• Resource group: Select an existing resource group, or click Create new to create a new one. For more information about resource groups, see Azure Resource Manager overview.
    • Name: Enter the name for your virtual network.
    • Region: Select the location for your VNet. The location determines where the resources that you deploy to this VNet will live.
  7. On the IP Addresses tab, configure the values. The values shown in the examples below are for demonstration purposes. Adjust these values according to the settings that you require.

    IP addresses tab

    • IPv4 address space: By default, an address space is automatically created. You can click the address space to adjust it to reflect your own values. You can also add additional address spaces.
    • IPv6: If your configuration requires IPv6 address space, select the Add IPv6 address space box to enter that information.
    • Subnet: If you use the default address space, a default subnet is created automatically. If you change the address space, you need to add a subnet. Select + Add subnet to open the Add subnet window. Configure the following settings and then select Add to add the values:
      • Subnet name: In this example, we named the subnet "FrontEnd".
      • Subnet address range: The address range for this subnet.
  8. On the Security tab, at this time, leave the default values:

    • DDos protection: Basic
    • Firewall: Disabled
  9. Select Review + create to validate the virtual network settings.

  10. After the settings have been validated, select Create.

2. Create a virtual network gateway

In this step, you create the virtual network gateway for your VNet. Creating a gateway can often take 45 minutes or more, depending on the selected gateway SKU.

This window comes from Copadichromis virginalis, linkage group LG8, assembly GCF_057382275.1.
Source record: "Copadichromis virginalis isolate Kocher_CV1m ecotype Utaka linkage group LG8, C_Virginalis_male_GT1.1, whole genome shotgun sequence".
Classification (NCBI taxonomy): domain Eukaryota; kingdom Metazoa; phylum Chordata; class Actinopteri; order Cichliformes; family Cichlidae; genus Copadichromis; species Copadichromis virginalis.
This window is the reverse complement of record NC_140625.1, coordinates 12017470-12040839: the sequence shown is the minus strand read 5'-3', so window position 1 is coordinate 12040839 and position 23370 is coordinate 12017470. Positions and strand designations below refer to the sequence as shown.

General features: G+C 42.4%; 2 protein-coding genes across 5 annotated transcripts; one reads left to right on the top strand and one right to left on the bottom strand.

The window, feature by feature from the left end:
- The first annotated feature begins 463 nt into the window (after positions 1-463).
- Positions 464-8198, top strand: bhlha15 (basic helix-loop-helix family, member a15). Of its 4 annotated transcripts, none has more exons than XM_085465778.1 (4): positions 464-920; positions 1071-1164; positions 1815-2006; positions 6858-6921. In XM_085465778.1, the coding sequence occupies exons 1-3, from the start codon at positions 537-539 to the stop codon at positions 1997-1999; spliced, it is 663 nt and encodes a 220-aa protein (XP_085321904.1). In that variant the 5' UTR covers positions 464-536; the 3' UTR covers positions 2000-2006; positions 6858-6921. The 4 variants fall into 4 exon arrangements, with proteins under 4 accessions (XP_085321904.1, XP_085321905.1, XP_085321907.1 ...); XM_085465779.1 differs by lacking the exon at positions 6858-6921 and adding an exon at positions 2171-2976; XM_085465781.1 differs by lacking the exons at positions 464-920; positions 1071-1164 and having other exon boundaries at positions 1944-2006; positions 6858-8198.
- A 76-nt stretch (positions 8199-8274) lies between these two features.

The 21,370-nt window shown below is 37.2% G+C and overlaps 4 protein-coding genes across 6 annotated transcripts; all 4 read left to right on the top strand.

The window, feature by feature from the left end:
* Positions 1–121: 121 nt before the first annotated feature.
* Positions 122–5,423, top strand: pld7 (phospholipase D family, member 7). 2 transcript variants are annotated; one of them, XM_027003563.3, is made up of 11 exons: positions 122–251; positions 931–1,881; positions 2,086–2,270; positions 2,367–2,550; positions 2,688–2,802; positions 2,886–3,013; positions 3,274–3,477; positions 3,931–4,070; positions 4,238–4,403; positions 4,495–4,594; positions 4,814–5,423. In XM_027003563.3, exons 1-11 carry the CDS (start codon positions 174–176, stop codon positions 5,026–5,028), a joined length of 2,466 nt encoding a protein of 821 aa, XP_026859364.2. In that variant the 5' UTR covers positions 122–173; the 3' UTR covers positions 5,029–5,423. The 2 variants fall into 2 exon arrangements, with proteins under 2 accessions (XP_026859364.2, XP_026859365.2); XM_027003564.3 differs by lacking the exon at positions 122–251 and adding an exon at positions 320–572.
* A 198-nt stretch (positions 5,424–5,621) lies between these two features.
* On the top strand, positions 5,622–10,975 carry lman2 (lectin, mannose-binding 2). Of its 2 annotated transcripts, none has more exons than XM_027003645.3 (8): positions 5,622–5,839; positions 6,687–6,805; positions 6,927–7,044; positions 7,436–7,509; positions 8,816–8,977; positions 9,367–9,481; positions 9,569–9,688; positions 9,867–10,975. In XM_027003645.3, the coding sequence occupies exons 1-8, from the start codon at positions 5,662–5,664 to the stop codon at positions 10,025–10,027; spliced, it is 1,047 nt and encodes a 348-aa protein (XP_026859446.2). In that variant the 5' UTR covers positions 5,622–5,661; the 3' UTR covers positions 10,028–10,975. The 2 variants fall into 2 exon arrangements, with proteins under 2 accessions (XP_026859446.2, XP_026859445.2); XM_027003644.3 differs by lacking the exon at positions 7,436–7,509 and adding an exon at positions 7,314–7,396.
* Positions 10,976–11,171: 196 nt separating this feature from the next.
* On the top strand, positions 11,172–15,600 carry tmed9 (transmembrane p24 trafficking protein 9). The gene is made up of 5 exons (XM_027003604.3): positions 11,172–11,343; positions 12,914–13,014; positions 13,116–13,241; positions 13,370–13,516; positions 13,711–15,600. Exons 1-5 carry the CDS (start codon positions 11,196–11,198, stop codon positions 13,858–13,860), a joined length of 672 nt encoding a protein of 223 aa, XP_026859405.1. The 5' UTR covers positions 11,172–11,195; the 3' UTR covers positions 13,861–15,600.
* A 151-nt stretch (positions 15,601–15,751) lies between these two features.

Note

The Basic gateway SKU does not support IKEv2 or RADIUS authentication. If you plan on having Mac clients connect to your virtual network, do not use the Basic SKU.

The virtual network gateway uses specific subnet called the gateway subnet. The gateway subnet is part of the virtual network IP address range that you specify when configuring your virtual network. It contains the IP addresses that the virtual network gateway resources and services use.

When you create the gateway subnet, you specify the number of IP addresses that the subnet contains. The number of IP addresses needed depends on the VPN gateway configuration that you want to create. Some configurations require more IP addresses than others. We recommend that you create a gateway subnet that uses a /27 or /28.

If you see an error that specifies that the address space overlaps with a subnet, or that the subnet is not contained within the address space for your virtual network, check your VNet address range. You may not have enough IP addresses available in the address range you created for your virtual network. For example, if your default subnet encompasses the entire address range, there are no IP addresses left to create additional subnets. You can either adjust your subnets within the existing address space to free up IP addresses, or specify an additional address range and create the gateway subnet there.

  1. From the Azure portal menu, select Create a resource.

    Create a resource in the Azure portal

  2. In the Search the Marketplace field, type 'Virtual Network Gateway'. Locate Virtual network gateway in the search return and select the entry. On the Virtual network gateway page, select Create. This opens the Create virtual network gateway page.

  3. On the Basics tab, fill in the values for your virtual network gateway.

    Create virtual network gateway page fields

    Create virtual network gateway page fields

    Project details

    • Subscription: Select the subscription you want to use from the dropdown.
    • Resource Group: This setting is autofilled when you select your virtual network on this page.

    Instance details

    • Name: Name your gateway. Naming your gateway not the same as naming a gateway subnet. It's the name of the gateway object you are creating.
    • Region: Select the region in which you want to create this resource. The region for the gateway must be the same as the virtual network.
    • Gateway type: Select VPN. VPN gateways use the virtual network gateway type VPN.